Case report: Valproic acid and risperidone treatment leading to development of hyperammonemia and mania
ABSTRACT This case report describes two children who developed hyperammonemia together with frank manic behavior during treatment with a combination of valproic acid and risperidone. One child had been maintained on valproic acid for years and risperidone was added. In the second case, valproic acid was introduced to a child who had been treated with risperidone for years. In both cases, discontinuing the valproic acid resulted in normalization of ammonia levels and cessation of the manic behavior. This case report alerts physicians to the importance of obtaining serum ammonia levels in children treated with valproic acid and risperidone who present with manic behavior.
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ABSTRACT: Hyperammonemia is one of the side effects of treatment with valproic acid (VPA), but the risk factors and mechanisms involved remain obscure. This study analyzed the risk factors for hyperammonemia associated with VPA therapy in adult epilepsy patients. A retrospective analysis of 2724 Japanese patients (1217 males and 1507 females aged from 16 to 76years) treated with VPA between January 2006 and December 2010 were analyzed. The ammonia level increased markedly in a VPA dose-dependent manner, and was significantly elevated in patients who also used hepatic enzyme inducers such as phenytoin (PHT), phenobarbital (PB), carbamazepine (CBZ), and combinations of these drugs. When a blood ammonia level exceeding 200μg/dl was defined as hyperammonemia, the risk factors for hyperammonemia according to multiple regression analysis were a VPA dose >20mg/kg/day (odds ratio (OR): 4.1; 95% confidence interval (CI): 1.6-10.8) and concomitant use of PHT (OR: 11.0; 95% CI: 3.1-38.7), concomitant PB (OR: 4.3; 95% CI: 1.0-17.9), concomitant CBZ (OR: 2.8; 95% CI: 0.6-11.9), and concomitant topiramate (OR: 2.8; 95% CI: 1.2-6.5). Regimens containing multiple inducers were associated with an increased risk of hyperammonemia. Identification of risk factors for hyperammonemia associated with VPA therapy can help to minimize side effects during its clinical use.Epilepsy research 04/2012; 101(3):202-9. DOI:10.1016/j.eplepsyres.2012.04.001 · 2.19 Impact Factor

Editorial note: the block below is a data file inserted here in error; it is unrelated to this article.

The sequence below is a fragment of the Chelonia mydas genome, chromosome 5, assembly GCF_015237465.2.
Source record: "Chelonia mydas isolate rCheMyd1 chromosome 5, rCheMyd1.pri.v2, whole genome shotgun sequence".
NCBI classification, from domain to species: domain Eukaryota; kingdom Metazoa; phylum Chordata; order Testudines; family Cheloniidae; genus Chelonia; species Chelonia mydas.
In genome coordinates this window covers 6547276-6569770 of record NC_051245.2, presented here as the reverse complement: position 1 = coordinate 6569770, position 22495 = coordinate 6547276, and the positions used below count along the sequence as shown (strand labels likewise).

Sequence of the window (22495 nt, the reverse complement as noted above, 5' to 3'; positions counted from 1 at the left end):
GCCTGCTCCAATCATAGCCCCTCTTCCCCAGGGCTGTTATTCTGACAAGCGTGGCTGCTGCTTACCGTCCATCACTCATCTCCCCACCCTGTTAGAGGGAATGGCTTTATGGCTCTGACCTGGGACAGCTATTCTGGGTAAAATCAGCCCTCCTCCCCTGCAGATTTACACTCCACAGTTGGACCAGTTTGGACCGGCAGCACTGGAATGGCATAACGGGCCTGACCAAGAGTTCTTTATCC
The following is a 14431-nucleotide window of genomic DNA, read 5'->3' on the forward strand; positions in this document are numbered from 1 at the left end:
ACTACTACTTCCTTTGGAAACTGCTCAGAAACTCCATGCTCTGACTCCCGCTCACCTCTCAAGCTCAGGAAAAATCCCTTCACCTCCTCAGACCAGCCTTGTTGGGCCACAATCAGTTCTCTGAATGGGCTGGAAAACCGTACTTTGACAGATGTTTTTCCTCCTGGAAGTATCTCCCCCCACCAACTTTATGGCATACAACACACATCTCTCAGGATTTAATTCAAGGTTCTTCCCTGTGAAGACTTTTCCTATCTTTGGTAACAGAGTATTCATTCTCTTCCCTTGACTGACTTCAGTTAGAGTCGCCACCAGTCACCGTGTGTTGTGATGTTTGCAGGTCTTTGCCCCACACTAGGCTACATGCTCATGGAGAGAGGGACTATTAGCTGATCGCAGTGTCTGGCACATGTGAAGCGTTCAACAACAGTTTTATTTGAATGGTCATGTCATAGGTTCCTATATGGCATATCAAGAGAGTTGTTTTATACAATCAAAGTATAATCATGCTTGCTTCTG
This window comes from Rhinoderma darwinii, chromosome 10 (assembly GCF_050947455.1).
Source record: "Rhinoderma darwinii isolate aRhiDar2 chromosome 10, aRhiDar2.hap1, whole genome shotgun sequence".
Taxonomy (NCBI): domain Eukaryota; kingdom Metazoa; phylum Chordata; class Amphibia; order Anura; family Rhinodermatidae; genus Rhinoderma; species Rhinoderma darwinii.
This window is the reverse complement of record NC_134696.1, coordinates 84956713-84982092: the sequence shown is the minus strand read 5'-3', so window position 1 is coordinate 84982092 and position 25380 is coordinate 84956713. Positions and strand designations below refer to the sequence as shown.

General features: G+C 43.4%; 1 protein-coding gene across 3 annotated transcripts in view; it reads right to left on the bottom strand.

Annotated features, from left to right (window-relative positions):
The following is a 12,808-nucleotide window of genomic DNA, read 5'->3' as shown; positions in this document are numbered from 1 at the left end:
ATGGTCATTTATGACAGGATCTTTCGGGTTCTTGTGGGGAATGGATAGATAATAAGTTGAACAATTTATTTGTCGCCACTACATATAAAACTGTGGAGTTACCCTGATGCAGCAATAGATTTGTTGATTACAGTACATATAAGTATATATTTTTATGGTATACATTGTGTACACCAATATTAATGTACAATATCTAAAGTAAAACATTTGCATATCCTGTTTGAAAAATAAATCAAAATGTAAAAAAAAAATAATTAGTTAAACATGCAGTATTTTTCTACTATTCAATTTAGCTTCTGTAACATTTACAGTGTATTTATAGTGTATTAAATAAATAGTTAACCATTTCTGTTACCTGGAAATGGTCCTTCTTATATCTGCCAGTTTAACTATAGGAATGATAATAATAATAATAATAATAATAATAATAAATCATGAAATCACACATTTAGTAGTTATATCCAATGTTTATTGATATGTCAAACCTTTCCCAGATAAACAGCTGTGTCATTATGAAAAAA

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ABSTRACT: Valproate (VPA)-induced hyperammonemic encephalopathy (VHE) is a serious drug-related adverse effect characterized by lethargy, vomiting, cognitive slowing, focal neurological deficits and decreased levels of consciousness ranging from drowsiness to coma. We present a case series (n=5) and also review previous cases of VHE (n=30) in psychiatric patients to provide an update on risk factors, clinical correlates and management of VHE. To our knowledge, there are 30 (16 female, 14 male) previously reported VHE cases in psychiatric patients. Risk factors for VHE include VPA-drug interactions, mental retardation, carnitine deficiency and presence of urea cycle disorders. Length of VPA treatment, VPA dosage, serum VPA levels and serum ammonia levels do not appear to correlate with onset or severity of VHE.VPA discontinuation is the primary treatment of VHE, although, l-carnitine, lactulose and neomycin have been used adjunctively in some patients. Clinicians should consider VHE in patients taking VPA who present with lethargy, gastrointestinal symptoms, confusion and decreased levels of drowsiness. VPA discontinuation is currently the mainstay of treatment for VHE, although more research is warranted to delineate the underlying risk factors for VHE and consolidate treatment modalities for this potentially life-threatening drug adverse effect.General hospital psychiatry 02/2012; 34(3):290-8. DOI:10.1016/j.genhosppsych.2011.12.009 · 2.90 Impact Factor